I searched these on google and find the best method for Fipronil Termite Treatment. The fipronil works and does its best to kill the Termite Pest control Sydney
Anyway, scientists inform all homeowners, that they should use it only with a pest control specialist.

The idea is that termites can live in a number of places in your house.

Only an expert can find out for sure where they can be. For homeowners that’s really difficult.

After you know the places where termites are, a professional should apply fipronil. To reach the best effect, this product should be placed in correct locations.

If in any way you are using fipronil independently, be very careful, follow instructions on label and try to avoid exposure. If exposure happens, you should follow the label instructions or First Aid instructions really carefully.
How can I be exposed to fipronil?
A person using fipronil can be exposed to it in four different ways:

the chemical contacts your skin;
it contacts your eyes;
you breathe fipronil in;
you swallow it.
Contact with skin and eyes can happen while you are using fipronil. If you use fipronil for pets, to get rid of flea and ticks, they can be also exposed. You may swallow some product if you don’t wash your hands after using it.

To minimize the chances of exposure you should read the product label really carefully and follow what it says.

Brief exposure to fipronil is not really dangerous but it should better be avoided. Short contacts with skin can cause skin irritation. If a person eats fipronil, he can experience headache, vomiting, sweating, weaknesses and pains in stomach and so on. Signs of brief fipronil exposure do not last long, people start feeling better without special treatment.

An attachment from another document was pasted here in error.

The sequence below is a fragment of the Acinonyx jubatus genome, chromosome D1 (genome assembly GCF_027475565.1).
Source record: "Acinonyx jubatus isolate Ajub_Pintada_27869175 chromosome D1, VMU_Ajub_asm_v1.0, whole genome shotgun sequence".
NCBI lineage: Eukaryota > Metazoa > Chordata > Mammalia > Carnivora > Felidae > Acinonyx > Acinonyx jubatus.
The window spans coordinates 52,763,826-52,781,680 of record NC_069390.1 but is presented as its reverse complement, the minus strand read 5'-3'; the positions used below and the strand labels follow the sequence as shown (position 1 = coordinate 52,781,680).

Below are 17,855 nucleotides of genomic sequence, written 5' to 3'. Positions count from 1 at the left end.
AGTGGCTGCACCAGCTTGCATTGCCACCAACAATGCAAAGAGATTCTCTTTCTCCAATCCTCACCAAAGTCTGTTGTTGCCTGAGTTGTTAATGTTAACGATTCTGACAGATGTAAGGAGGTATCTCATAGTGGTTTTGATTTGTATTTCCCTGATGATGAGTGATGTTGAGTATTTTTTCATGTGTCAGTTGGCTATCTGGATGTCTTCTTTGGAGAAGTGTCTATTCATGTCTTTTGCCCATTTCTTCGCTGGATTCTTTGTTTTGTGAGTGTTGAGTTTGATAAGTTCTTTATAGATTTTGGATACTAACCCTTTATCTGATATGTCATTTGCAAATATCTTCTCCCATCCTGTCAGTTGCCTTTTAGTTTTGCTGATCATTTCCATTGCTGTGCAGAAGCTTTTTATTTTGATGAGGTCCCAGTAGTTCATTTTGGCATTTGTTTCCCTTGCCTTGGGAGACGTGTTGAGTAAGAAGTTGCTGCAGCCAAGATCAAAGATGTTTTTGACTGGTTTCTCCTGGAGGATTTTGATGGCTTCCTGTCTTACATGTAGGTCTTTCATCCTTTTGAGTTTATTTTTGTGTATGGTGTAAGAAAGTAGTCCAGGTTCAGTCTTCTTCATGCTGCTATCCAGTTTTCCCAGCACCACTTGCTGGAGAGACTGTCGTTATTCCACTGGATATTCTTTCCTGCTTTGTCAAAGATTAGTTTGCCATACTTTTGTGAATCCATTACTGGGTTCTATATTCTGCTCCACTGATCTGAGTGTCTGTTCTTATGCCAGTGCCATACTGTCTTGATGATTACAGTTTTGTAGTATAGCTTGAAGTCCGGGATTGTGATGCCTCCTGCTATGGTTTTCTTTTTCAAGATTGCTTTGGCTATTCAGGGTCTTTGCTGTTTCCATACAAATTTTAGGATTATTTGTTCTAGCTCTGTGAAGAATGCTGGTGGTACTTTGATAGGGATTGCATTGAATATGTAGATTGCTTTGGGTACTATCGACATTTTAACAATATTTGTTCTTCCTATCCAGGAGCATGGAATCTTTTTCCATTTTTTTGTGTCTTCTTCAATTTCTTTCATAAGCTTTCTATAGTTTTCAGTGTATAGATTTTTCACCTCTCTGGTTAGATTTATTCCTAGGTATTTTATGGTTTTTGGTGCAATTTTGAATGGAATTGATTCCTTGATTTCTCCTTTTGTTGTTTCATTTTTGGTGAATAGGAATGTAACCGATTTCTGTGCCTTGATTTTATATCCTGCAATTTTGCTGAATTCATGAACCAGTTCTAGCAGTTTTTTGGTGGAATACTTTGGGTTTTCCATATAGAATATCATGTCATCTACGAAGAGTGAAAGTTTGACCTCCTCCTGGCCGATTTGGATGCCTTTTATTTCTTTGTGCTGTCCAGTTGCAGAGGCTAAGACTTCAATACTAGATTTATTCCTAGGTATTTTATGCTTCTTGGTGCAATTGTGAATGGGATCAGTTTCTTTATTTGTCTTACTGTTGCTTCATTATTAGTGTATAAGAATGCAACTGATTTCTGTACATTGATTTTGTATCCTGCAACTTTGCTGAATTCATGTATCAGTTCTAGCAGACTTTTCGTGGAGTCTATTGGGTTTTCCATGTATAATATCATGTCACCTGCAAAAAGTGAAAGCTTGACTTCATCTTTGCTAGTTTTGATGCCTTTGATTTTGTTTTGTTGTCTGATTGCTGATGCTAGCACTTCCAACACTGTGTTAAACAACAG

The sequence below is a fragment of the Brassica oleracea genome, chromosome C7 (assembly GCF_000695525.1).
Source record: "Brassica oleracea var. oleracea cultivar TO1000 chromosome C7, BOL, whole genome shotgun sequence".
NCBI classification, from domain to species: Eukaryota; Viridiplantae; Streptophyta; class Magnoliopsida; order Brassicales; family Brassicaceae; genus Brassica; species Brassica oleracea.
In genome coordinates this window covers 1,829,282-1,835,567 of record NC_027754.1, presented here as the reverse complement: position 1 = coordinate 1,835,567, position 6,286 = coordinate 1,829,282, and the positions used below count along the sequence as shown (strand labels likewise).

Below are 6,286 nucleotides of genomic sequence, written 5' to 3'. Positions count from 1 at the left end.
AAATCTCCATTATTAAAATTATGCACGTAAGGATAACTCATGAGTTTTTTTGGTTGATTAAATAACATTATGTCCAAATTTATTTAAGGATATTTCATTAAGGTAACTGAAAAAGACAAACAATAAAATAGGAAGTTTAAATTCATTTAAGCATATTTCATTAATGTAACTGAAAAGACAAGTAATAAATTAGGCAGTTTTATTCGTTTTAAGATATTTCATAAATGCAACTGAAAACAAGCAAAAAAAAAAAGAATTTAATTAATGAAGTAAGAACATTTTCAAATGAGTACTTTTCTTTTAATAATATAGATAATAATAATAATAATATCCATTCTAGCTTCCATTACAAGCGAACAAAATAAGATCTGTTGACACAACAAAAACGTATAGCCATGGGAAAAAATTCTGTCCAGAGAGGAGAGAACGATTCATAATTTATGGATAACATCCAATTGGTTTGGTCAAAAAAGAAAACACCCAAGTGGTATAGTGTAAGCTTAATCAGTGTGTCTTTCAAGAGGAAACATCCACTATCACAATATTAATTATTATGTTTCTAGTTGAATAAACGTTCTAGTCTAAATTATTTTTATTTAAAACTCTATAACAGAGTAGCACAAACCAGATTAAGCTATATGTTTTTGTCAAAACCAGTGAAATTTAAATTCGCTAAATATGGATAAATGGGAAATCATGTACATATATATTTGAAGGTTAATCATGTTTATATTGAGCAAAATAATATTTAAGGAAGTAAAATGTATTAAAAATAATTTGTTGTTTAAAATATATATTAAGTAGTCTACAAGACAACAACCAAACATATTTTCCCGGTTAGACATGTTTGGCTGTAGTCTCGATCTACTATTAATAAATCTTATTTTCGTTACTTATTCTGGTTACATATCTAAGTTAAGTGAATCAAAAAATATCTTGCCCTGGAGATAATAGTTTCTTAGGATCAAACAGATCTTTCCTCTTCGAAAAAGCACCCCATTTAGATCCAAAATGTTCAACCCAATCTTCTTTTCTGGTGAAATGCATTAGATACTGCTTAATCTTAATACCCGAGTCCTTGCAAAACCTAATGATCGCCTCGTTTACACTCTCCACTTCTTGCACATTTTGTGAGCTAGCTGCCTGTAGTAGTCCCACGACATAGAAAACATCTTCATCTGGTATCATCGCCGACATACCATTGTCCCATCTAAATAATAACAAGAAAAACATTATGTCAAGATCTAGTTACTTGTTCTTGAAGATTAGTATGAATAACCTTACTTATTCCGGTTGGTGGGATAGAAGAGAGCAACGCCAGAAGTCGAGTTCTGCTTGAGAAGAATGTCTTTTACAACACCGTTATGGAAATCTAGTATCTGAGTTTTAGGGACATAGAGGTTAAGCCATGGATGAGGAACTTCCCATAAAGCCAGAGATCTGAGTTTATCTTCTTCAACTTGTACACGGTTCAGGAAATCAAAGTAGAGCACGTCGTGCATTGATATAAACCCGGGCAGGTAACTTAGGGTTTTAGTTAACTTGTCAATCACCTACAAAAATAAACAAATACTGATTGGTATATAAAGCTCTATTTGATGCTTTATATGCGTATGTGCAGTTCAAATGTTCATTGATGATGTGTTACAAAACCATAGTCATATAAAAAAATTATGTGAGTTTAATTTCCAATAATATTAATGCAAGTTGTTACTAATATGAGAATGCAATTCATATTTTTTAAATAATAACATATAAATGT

I hope It will be helpful for you.


#9

I don’t understand why people insist on treating with fibronil when other treatment is available. Our organic pest controller is quite busy in our area because people look out for ways to avoid poisons. It works 100%, just takes a couple of weeks longer to be effective.
My brother in law killed his hive by putting a layer of fibronil on the coreflute against ants and SHB. He meant well. I think the bees died from the fumes.
There will be no fibronil on our land ever.


#10

Hello All members,

Adequacy of fipronil 2.5 e.c. for termite administration in structures

While trying to discover bio-viability of Fipronil 2.5 E.C., as termiticide for structures, a long haul think about was done. Three tests were directed viz. Adjusted Ground Board test, Residual poisonous quality test and Anti-termite treatment in termite plagued structures utilizing four test measurements i.e. 0.5%, 0.25%, 0.1% and 0.05% (an/I) of Fipronil 2.5 E.C. Altered Ground Board test and Residual danger test were done in three distinctive climatic and soil states of India. Hostile to termite treatment in termite pervaded structures was done according to Indian Code of Practice for Anti-termite Measures in Buildings, IS: 6313 (2001). Exploratory discoveries demonstrates that 0.25% or more fixations (an/I) of Fipronil 2.5 E.C. is 100% compelling for termite administration in structures up to five years. It is moderately stationary in soil and can possibly filter into groundwater.


#11

Thanks for sharing…


#12

Hello,

If you want to remove the bees organically , try mixing a solution of half water and half mild soap detergent into a spray bottle. Spray the nest and other affected areas with the solution in the evening like the vinegar and water. The soap-water solution will kill the bees but doesn’t leave a harmful residue like an insecticide. Spray every bee until no bees return for at least one day.


#13

Robin, I suspect you posted your answer before you read it, or are you into bee eradication:grinning::joy::wink::thinking: